every crosswalk and holding up traffic while they performed wheelies in never ending circles.

Cars that were considered to be luxurious ten years ago sat idled in front of apartments, with all

the windows down, blaring the latest bootleg hip-hop tracks from rappers such as Rick Ross and

Lil‟ Wayne. Adolescent Hispanic girls sported tank tops and tight denim cutoffs, traveling in

packs to the convenience store, located further down the road, keeping a slow pace as a

deliberate attempt to attract the attention of young men. A mother helped her twenty-something

year old boyfriend scrub down his car, which had been parallel-parked directly in front of their

apartment, while the couple‟s carefree children played on the sidewalk. Some families sat

outside their homes on their concrete steps, just taking in the beautiful day. It was a harmonious

mix of children‟s laughter, bike tires being screeched, vibrations from the bass of car stereo

systems, and young girls being catcalled.

       Long before Alicia Turner, her boyfriend Scott Wilson, and their son Taeliejah, had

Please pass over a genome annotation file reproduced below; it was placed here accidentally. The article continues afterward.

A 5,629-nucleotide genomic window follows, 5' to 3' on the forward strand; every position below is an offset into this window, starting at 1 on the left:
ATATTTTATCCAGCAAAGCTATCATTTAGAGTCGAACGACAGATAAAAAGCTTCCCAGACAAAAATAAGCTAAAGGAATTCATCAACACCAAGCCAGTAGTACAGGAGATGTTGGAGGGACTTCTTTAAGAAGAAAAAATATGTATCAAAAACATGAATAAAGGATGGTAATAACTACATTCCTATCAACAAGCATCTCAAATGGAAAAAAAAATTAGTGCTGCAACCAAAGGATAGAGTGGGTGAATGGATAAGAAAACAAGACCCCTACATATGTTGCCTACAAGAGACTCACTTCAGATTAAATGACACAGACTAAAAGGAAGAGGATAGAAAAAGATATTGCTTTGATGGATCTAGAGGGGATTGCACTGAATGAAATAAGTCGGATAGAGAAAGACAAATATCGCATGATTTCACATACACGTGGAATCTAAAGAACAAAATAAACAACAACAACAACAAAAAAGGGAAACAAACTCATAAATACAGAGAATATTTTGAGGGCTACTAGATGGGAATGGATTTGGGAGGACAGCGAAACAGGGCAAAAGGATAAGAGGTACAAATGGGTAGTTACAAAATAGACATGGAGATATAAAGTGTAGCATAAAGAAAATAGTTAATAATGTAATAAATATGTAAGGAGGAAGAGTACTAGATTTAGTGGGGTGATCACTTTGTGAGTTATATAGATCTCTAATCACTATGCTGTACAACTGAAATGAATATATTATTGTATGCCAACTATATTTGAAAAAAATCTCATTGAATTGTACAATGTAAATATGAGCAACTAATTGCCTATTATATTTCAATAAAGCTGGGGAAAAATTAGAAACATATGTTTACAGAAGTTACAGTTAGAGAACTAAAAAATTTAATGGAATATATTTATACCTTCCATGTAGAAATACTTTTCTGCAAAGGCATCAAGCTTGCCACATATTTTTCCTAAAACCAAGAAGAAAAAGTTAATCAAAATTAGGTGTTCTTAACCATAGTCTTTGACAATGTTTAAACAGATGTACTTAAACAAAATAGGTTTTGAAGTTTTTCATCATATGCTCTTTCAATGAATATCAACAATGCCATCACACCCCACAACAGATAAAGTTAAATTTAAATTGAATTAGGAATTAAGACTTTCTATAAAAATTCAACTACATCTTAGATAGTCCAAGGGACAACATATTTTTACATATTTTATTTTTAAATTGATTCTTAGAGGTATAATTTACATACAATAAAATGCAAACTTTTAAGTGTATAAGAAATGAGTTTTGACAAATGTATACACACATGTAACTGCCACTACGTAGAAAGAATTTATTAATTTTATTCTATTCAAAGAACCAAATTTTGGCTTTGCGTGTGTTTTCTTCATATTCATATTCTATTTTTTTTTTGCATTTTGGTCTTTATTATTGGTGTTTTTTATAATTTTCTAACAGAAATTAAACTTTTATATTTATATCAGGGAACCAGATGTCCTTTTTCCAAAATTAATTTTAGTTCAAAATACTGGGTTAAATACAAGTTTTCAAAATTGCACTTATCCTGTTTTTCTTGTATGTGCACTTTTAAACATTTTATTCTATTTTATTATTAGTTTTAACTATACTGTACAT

arrived at their Transitional Housing apartment, they had been battling homelessness. To Alicia

and her boyfriend of three years, all that mattered was that they now had a roof over their heads.

Alicia says, “Everyone talked so bad about the Valley but now we‟re not worrying about being

about being out on the streets again.” Scott took pride in something his mother had told him as a

child, “Home is where the heart is, not where you put your pictures up.”

       Inside of their apartment a staircase was the first thing that met the eye, this lead upstairs

to the bathroom and bedrooms. Downstairs, the living room took up the majority of space, with a

small kitchen attached off the back, so that in order to get there, one would first have to climb
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through the chaotic, overcrowded living room. A bamboo rug with black trim occupied the bulk

of the dark brown tile floor. In the center of the room a long black rectangular coffee table sat

over the rug. To the side of the ivory armchair, there was a glass end table with a framed black

and white photograph of Scott holding Taeliejah on a ride at Chuck E. Cheese, the bottom shelf

of the table held an old Oprah Magazine. Across from the arm chair there was a matching ivory